So the question shouldn’t be whether there should be government regulation at all, or none at all, but rather how much–or how little–regulation there should be.  Put another way, how far shall we take deregulation, if government–and government alone–is such an evil bogeyman?  Shall we, for example, legalize child labour, or even child pornography, just for the sake of the free market?  What about slavery, when human trafficking already exists in a huge way, if illegally?  Won’t decriminalizing those moral monstrosities maximize profits and boost the economy?  It is ‘job creation’, after all, isn’t it?

Just to give you an idea of how scary some ‘anarcho’-capitalists envision a stateless capitalist society, remarks were made on a page called ‘AnCap 101’ on on the comments page answering the questions of ‘Left Anarchist here, can somebody give me some answers?’.  Scroll down to where it says “Are laws different from town to town?”  Thanks to SLANCAP for bringing this to my attention:

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Here we see how the free market is a dream that eventually turns into a nightmare.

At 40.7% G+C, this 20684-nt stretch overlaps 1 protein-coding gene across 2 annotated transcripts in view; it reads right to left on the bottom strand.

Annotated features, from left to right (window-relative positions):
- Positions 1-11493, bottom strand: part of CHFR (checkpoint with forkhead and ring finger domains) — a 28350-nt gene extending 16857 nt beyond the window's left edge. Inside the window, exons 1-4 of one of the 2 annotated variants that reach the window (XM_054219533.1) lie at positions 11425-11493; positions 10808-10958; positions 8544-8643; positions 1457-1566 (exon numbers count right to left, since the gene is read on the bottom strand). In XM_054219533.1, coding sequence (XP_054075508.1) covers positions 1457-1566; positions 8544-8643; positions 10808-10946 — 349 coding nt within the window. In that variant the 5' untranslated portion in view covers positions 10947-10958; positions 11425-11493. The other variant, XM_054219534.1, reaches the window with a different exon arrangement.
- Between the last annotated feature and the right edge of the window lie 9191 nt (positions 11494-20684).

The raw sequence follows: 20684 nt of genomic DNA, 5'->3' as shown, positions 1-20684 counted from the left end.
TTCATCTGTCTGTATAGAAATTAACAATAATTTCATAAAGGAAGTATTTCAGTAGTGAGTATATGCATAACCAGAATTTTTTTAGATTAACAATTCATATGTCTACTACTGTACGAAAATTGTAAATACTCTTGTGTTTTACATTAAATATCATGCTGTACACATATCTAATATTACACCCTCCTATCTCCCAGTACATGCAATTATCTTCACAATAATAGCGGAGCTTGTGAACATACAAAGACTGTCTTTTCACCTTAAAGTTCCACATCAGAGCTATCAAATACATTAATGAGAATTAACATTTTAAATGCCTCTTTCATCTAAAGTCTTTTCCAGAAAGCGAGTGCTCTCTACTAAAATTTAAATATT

When free market advocates promote deregulation, they aren’t talking about ending government oppression (quite the opposite, as we’ll see): they just want to hog as much money to their avaricious selves as they can.  They wish to annihilate only those aspects of government that they find inconvenient, i.e., socialism.

II–The Tyranny of Work

The next thing my free marketeer friend took issue with was the notion of “the tyranny of work”, as described by Jesse Myerson in the YouTube video.  The quintessential trolling tactic for stifling dissent and ‘winning’ an argument cheaply–through rudeness and emotion instead of through a carefully constructed counter-argument–is epitomized in this cocky retort: “What an ass…what a stupid, stupid man, such a dreamer…”

What can I say, but that I love the smell of ad hominem attacks in the morning.  To the troll, I suppose it smells like victory.

When Myerson spoke of involuntary employment and involuntary unemployment, and of the need to liberate ourselves from that, he wasn’t advocating a world where people don’t have to work at all.  He spoke of coupling the idea of a guaranteed minimal income with guaranteed work, so under socialism we wouldn’t have droves of people living in total idleness, while everything is being produced for them like magic.  Myerson’s idea could be compared to what is being experimented with in Sweden, with the six-hour work-day.

Myerson was advocating a more flexible lifestyle where, of course, people work, but they don’t have to find themselves so chained to their job that they can’t even leave it alone on weekends (e.g. the boss calling you on your smartphone over and over again when you’re trying to enjoy a relaxing weekend with your family).